But what’s your best guess?
Go on. Be bold.
— Ricky Gervais

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Image from freestocks.org, CC license

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  • RichardSRussell

    For an unforgettable take on the Star of Bethlehem myth, read Arthur C. Clarke’s stunning 1955 short story “The Star”. Full text here: https://sites.uni.edu/morgans/astro/course/TheStar.pdf

    • Cozmo the Magician

      I don’t remember when I first read that story but I remembered it. One of the best endings in all of sci-fi.

      • Michael Murray

        Ah there is a challenge. The 10 best sci-fi endings^1. OK what about

        The Star
        Nine Billion Names of God

        Footnote 1. Climate change apocalypse not allowed because not fiction.

        • Cozmo the Magician

          Well, another classic is of course “It’s a COOKBOOK!”

        • Michael Murray

          Ah I didn’t know that one. Some how missed The Twilight Zone in Australia. Nice ending though.

        • Cozmo the Magician

          Although it was supposed to be a ‘gotcha’ moment.. the ending of Planet of the Apes (the movie) was really no surprise to me. But some people consider it a classic. O_o

  • Lord Backwater
  • Jim Jones

    > Sarah Palin’s newly released Good Tidings and Great Joy to review.

    I hope it isn’t an audio book. Her voice is worse than water torture. Prisoners would rather stay in Abu Ghraib.

  • Jim Jones

    Since it’s Xmas and gifts for kids are a thing.

    My book list.

    Maybe Yes, Maybe No by Dan Barker

    In today’s media-flooded world, there is no way to control all of the information, claims, and enticements that reach young people. The best thing to do is arm them with the sword of critical thinking.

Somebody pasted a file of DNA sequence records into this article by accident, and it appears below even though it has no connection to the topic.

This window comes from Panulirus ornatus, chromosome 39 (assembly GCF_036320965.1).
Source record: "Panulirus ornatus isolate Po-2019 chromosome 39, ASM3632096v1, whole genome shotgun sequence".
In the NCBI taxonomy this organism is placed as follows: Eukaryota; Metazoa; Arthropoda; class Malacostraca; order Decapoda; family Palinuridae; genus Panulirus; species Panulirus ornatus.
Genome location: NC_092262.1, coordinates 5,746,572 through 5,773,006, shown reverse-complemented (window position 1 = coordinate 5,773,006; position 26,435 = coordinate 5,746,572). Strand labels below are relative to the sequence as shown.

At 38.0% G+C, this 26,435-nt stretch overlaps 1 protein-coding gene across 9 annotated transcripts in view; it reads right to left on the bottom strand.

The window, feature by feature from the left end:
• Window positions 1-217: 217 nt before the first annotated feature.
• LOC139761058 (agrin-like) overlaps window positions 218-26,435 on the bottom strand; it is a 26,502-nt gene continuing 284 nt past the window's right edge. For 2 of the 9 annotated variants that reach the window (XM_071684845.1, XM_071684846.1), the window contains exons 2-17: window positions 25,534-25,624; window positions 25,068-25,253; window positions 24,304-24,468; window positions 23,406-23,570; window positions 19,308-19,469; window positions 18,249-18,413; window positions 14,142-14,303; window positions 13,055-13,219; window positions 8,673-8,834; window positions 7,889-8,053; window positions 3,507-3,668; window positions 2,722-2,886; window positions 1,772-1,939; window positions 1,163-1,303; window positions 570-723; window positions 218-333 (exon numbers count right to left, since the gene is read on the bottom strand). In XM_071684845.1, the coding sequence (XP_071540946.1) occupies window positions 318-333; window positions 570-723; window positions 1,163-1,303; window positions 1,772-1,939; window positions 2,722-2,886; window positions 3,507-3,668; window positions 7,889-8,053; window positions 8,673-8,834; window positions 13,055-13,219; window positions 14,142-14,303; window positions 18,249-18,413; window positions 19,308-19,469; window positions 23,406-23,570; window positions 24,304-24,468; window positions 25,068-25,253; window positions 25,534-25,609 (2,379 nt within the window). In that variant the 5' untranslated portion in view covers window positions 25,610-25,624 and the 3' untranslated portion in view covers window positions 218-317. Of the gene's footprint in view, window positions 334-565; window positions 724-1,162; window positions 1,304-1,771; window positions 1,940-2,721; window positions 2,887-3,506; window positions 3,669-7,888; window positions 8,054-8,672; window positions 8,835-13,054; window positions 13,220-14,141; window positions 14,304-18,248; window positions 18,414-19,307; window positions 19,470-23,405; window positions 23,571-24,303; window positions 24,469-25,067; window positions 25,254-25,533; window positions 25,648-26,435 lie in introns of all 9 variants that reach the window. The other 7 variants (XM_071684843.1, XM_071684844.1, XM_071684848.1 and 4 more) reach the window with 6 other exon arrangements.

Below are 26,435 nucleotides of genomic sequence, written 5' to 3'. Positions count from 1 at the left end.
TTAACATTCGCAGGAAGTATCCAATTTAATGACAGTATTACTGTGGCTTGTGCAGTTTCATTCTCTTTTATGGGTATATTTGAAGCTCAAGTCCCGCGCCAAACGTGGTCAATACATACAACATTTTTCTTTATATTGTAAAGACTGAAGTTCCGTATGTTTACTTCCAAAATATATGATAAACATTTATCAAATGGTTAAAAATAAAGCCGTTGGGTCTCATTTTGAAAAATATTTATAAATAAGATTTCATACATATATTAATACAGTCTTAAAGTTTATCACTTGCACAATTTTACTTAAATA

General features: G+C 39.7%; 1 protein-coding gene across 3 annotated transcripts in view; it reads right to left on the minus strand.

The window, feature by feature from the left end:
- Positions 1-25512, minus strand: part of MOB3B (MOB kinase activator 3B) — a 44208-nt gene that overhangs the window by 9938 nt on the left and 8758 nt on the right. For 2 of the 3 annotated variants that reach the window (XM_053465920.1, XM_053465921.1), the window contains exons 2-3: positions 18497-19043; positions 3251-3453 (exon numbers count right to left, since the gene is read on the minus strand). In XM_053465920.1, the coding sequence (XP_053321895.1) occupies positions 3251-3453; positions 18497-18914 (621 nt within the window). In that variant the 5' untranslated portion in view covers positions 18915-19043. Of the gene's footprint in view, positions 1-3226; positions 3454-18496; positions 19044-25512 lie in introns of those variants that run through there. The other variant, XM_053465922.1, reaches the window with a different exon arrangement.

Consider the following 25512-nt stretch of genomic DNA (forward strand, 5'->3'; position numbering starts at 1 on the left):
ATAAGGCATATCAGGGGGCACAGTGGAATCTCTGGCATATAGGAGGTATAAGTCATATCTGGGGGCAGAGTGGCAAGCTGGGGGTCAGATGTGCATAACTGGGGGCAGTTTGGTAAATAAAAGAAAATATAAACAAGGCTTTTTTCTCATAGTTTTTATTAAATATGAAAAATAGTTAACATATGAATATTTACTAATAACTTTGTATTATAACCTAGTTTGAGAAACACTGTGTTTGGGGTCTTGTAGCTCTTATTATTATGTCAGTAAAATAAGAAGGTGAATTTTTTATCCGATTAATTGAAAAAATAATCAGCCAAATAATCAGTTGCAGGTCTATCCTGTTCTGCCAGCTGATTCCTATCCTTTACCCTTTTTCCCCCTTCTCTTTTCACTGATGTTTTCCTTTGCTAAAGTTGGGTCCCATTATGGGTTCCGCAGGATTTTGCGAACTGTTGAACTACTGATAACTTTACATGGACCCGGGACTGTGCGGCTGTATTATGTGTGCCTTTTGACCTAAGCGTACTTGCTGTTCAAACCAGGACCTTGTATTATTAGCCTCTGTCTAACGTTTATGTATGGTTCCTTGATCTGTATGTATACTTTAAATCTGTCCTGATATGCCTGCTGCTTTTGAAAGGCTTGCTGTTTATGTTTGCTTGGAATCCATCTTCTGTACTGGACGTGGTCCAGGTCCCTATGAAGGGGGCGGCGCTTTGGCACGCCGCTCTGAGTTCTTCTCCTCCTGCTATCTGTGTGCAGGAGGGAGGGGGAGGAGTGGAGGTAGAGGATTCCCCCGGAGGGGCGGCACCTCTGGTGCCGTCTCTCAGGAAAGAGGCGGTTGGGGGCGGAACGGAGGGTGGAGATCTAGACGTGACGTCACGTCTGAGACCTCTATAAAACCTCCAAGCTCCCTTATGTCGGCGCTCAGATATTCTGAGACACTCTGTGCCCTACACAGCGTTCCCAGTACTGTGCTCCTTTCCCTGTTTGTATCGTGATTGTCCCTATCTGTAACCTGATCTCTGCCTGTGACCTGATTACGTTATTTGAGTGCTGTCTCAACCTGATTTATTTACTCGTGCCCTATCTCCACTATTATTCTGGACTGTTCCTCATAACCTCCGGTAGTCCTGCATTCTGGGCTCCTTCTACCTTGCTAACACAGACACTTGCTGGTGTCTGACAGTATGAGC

Maybe Yes, Maybe No is a charming introduction to self-confidence and self-reliance. The book’s ten-year-old heroine, Andrea, is always asking questions because she knows “you should prove the truth of a strange story before you believe it.”
    “Check it out. Repeat the experiment. Try to prove it wrong. It has to make sense.” writes Barker, as he assures young readers that they are fully capable of figuring out what to believe, and of knowing when there just isn’t enough information to decide. “You can do it your own way. If you are a good skeptic you will know how to think for yourself.”

    Another book is “Me & Dog” by Gene Weingarten.
    And Born With a Bang: The Universe Tells Our Cosmic Story : Books 1, 2, 3
    Here Comes Science CD + DVD
    The Magic of Reality by Richard Dawkins
    Bang! How We Came to Be by Michael Rubino.
    Grandmother Fish: A Child’s First Book of Evolution
    Grandmother Fish, more information.
    Also:
    Greek Myths – by Marcia Williams
    Ancient Egypt: Tales of Gods and Pharaohs – by Marcia Williams
    God and His Creations – by Marcia Williams
    I Wonder by Annaka Harris
    From Stardust to You: An Illustrated Guide to The Big Bang by Luciano Reni
    Meet Bacteria! by Rebecca Bielawski
    See also Highlights for Children – this has materials for younger children.